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Saturday, December 09, 2017

Winter Bird Feeding Tips, How to Help the Birds!

Goldfinches


Here's Some Advice on Winter Bird Feeding Basics

Brrrrrrr!  When winter temperatures plummet, furnaces are turned on, down parkas and mittens are taken out of storage, and hot cocoa is made on the stove. This how we humans cope with winter, but what do the birds do? Their feathers are their down parkas and their metabolism keeps them warm but they need increased fuel to stoke their furnaces and shelter from wind and cold. Understanding their needs is the first step in setting up your winter bird feeding station.

Where to place feeders

One of the best places to set up feeders in winter is on the south side of a thick stand of evergreens whose branches go from ground level to tree top. This green wall should have as much sunlight hitting it as possible. Not only is it a big solar collector that the birds will love for its warmth, but they can use the dense foliage as protection from predators, shelter from storms, a nightime roost and a place to await their turn at the feeder, or munch a seed recently taken. 

If you do not have this ideal set-up, then be inventive and  create some of its elements. Put your feeders in protected locations that get lots of sun, create a brush pile nearby for cover, plant evergreens, or stand up your discarded Christmas tree near the feeder.



Pine Siskins, Purple Finch,m.


Winter Chow; Supersize me

Because birds have higher metabolic needs in the winter, they consume more calories than in  warmer weather; thus, they need foods that are calorie-rich. Interestingly, one gram of fat provides 11 calories, and one gram of protein or carbohydrate contains only 4 calories.

Here is an interesting list of bird seeds and their protein, fat and carbohydrate content by percentage of weight. 

                                 Protein/Fat/Carbohydrate

black oil sunflower   16/40/38
peanuts   30/48/2.5
thistle   18/32/13.5
millet   11.5/4/6.5
milo   11/3/2.5
Cracked Corn   9/4/2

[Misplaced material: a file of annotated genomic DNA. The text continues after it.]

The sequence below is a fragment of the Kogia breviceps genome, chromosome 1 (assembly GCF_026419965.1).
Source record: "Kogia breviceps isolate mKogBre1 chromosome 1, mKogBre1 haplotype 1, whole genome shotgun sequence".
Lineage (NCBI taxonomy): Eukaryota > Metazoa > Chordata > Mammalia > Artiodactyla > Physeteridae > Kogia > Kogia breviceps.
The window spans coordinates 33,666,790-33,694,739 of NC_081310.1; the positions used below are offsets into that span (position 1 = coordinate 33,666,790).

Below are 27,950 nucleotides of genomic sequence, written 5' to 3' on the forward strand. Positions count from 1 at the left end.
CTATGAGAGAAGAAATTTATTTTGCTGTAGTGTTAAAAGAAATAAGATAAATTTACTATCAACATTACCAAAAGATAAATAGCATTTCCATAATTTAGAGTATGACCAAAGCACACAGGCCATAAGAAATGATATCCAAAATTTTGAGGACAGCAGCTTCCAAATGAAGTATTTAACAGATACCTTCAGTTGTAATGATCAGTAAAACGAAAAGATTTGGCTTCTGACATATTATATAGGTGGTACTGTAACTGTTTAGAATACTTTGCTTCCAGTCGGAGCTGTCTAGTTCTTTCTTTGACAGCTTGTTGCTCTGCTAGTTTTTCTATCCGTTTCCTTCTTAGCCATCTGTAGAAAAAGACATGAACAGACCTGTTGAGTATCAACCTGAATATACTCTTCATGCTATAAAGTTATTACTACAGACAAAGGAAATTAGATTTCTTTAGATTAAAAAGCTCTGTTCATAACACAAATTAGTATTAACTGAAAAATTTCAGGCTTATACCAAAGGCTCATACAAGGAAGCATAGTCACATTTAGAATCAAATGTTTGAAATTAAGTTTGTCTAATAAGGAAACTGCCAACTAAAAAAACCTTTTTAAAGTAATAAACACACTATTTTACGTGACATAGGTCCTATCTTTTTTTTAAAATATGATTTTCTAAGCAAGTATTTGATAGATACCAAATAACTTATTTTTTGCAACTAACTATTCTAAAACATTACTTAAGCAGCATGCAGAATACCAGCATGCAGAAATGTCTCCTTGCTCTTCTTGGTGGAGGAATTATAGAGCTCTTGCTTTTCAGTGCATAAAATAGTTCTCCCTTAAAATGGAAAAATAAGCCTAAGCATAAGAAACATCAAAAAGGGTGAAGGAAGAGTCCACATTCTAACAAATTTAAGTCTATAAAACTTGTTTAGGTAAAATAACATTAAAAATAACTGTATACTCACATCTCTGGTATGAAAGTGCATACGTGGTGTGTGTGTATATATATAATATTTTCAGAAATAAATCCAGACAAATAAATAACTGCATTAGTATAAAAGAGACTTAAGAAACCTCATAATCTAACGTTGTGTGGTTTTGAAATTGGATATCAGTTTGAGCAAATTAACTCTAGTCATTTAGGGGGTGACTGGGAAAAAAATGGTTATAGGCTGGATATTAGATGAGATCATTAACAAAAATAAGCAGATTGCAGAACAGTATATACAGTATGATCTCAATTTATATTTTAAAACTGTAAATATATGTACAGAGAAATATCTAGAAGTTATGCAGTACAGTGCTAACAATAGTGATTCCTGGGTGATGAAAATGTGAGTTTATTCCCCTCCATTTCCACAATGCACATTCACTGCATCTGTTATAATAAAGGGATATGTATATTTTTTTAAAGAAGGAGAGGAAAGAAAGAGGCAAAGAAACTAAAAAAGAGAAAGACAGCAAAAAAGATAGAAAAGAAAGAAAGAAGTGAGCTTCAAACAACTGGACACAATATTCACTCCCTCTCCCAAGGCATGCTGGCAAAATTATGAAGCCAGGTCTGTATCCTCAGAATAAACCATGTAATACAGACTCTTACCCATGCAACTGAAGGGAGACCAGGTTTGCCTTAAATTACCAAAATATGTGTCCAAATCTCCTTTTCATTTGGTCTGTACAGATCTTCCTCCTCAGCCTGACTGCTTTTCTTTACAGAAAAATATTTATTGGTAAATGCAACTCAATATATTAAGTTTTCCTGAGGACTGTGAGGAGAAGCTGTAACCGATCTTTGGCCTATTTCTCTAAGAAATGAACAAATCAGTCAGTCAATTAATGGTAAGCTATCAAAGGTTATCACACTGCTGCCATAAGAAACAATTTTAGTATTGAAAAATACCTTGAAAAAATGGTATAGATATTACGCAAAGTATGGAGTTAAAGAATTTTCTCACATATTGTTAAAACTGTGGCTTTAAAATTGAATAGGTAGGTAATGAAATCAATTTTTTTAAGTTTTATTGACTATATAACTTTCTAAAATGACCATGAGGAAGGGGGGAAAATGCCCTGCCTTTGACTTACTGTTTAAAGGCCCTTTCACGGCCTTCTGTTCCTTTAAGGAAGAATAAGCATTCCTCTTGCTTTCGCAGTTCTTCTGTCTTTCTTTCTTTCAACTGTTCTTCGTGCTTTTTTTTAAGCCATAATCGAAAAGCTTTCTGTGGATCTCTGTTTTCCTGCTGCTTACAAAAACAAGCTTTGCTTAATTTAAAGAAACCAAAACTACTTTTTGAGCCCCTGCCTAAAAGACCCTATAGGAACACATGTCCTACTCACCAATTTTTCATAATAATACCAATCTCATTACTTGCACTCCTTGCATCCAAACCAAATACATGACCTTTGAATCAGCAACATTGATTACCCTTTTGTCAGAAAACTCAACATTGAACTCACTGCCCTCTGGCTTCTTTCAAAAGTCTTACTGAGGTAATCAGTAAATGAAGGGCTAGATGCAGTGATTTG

So for winter feeding in cold areas, the type of food you provide for is important.

Black-capped Chickadee

Suet cakes contain a high amount of fat so they are a calorie-rich food; so are black oil sunflower, peanuts and thistle. These foods are a good choice for feeder birds such as chickadees, titmice, nuthatches, woodpeckers, finches and cardinals. Offer these seeds in tube and hopper feeders hung above the ground. 

There are other feeder birds, such as Mourning Doves, White-throated Sparrows, White-Crowned Sparrows, and Juncos that normally feed on the ground and whose seed preferences can tend toward carbohydrates. These species will eat seeds such as millet or cracked corn, or mixes containing them. You can offer these birds winter food on platform feeders near the ground, or even sprinkled directly on the ground provided you keep the ground raked clean of any old seed that is not quickly eaten.


Evening Grosbeak, males

In addition to offering food variety to fit the palate of your winter customers, the basic tenet of winter bird feeding is the all-you-can-eat buffet. Basically, keep feeders full so the food is there when they need it. Even though many of your feeder birds will alternate feeding at and then away from your feeders, they especially need supplemental food in severe weather when the wild foods are covered with ice and snow. In these tough times, a good feeder set-up can help their survival. Pay particular attention to filling feeders in mid-afternoon and early morning. This is when birds need to stock up on food and calories to heat their bodies through the cold night and replenish their furnace fuel in the early AM.

Consistency is the key